Reducing Energy Expenditure Part 4
Hello, I’m Paul Strachan and I operate a registered office of the Auditel Network. I help businesses to increase their profitability, become more efficient and in time increase their productivity.
This is the final part of a four part series, so if you haven’t watched the first three you can go back and read them here. So I’m addressing a common question which is;
As a business how can I reduce my expenditure on energy without spending a fortune?
Now I’ve already spoken about quick wins on heating, lighting and equipment. So this time it’s about meters and bills and taking control of your energy costs. You know, reviewing energy invoices and checking meter readings…
…sounds like something your accountant should do, but that’s unlikely.
So it’s really down to you. But once you’re into the routine of things, it will help build you a picture of your energy performance, it’ll also help you to make sure that only fuel that you’ve used is paid for, and it will help you to compare current consumption’s with costs from previous years.
You’ll be able to assess seasonal patterns of consumption and identify unexpected highs or unusual platforms of energy usage.
Electricity and gas meters are two of the most important tools in helping you to identify opportunities to save energy.
Taking regular readings should help you to establish an overall pattern of consumption so you can compare that to what you should be using. It’s a good idea to record meter readings regularly, so that even if there are unexplained changes in usage or no reduction when you expect to see one like during the holidays. You can then check the controls and settings on your heating system and lighting, as I recommended in the first two videos.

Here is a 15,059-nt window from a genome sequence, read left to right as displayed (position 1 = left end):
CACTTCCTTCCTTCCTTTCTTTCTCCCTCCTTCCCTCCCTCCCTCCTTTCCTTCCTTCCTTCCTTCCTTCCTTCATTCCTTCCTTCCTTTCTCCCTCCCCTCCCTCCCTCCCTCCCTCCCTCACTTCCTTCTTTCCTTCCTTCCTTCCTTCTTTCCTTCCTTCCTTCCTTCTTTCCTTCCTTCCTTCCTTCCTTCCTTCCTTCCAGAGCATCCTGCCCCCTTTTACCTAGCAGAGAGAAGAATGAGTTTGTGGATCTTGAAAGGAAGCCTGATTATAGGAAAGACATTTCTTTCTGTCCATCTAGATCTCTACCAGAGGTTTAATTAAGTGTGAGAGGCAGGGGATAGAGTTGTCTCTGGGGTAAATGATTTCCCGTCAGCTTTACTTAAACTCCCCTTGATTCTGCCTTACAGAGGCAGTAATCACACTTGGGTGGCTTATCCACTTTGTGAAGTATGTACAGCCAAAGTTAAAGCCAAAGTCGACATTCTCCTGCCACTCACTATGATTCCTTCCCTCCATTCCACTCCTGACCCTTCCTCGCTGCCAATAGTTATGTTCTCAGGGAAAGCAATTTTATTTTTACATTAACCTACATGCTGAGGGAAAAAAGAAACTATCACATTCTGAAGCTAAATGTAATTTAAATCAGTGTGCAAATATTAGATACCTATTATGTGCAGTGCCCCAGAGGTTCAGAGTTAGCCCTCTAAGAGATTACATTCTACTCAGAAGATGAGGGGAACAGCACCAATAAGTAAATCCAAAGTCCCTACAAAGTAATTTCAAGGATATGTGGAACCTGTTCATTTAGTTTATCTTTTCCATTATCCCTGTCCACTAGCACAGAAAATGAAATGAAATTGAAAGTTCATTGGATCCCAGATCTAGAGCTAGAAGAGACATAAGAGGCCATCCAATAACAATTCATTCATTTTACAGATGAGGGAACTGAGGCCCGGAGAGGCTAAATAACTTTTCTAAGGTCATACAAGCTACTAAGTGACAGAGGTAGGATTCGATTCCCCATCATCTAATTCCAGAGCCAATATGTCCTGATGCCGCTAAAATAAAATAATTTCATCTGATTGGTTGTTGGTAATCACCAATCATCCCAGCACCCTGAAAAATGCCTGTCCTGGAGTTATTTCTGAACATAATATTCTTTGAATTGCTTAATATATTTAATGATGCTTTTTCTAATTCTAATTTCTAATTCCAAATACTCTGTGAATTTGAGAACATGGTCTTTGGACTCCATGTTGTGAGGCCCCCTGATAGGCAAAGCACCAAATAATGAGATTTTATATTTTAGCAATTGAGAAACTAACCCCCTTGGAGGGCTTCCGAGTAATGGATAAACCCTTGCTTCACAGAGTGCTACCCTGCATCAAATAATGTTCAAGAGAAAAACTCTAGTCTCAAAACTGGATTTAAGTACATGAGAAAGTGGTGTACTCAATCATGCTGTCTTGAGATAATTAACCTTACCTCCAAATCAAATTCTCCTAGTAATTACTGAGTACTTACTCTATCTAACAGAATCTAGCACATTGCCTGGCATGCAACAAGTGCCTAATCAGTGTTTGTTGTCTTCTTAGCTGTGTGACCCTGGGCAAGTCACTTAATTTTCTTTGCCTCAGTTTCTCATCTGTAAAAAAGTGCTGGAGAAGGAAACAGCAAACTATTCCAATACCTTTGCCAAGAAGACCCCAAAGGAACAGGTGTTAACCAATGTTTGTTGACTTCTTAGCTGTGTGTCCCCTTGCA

Think about plotting your usage onto a graph in a spreadsheet so that trends can be easily seen over time.
Fluctuations in usage may have quite legitimate explanations like extra workloads or perhaps changes in seasonal temperatures. But if fluctuations are identified, it’s worth looking further and checking to see perhaps if equipment has malfunctioned or if a change in work method has caused an increase in usage.
So how much are you actually paying for your energy?
There are many factors that can affect the price of a unit of electricity, and I can’t go into great detail on that right now. But bear in mind that the price of a unit can vary substantially throughout the day and be significantly cheaper at night. So I would recommend contacting your supplier and make sure that your contract, if you have one and I would always recommend that you do, reflects the right tariff for the needs of your business.
Many businesses pay way too much for their electricity and gas, and paying less needn’t always mean switching supplier.
There are several ways to pay less for each unit of electricity you use. I’ve got a couple of suggestions, but remember it’s unlikely that all of these will be applicable to your business and circumstances. Try and make maximum use of cheaper electricity rates especially those at nighttime. And minimize the use of peak rate and winter units, you may find that you can reschedule work, so that when your demand is at its highest, it falls outside of those peak rate times.
So just to recap;
1. Get into the habit of reviewing and checking your invoices and taking meter readings.
2. Once you have those readings record them in a way that allows you to see the trends in your consumption, and investigate exceptions if and when they occur.
3. And try looking at when you’re using your gas and electric most, and make sure it matches your tariff and consider changing work patterns to suit, if that’s at all possible.
I hope I’ve helped with some simple solutions in reducing your energy cost without spending a fortune. I’m Paul Strachan and if you’d like to connect with me, you can via the details below!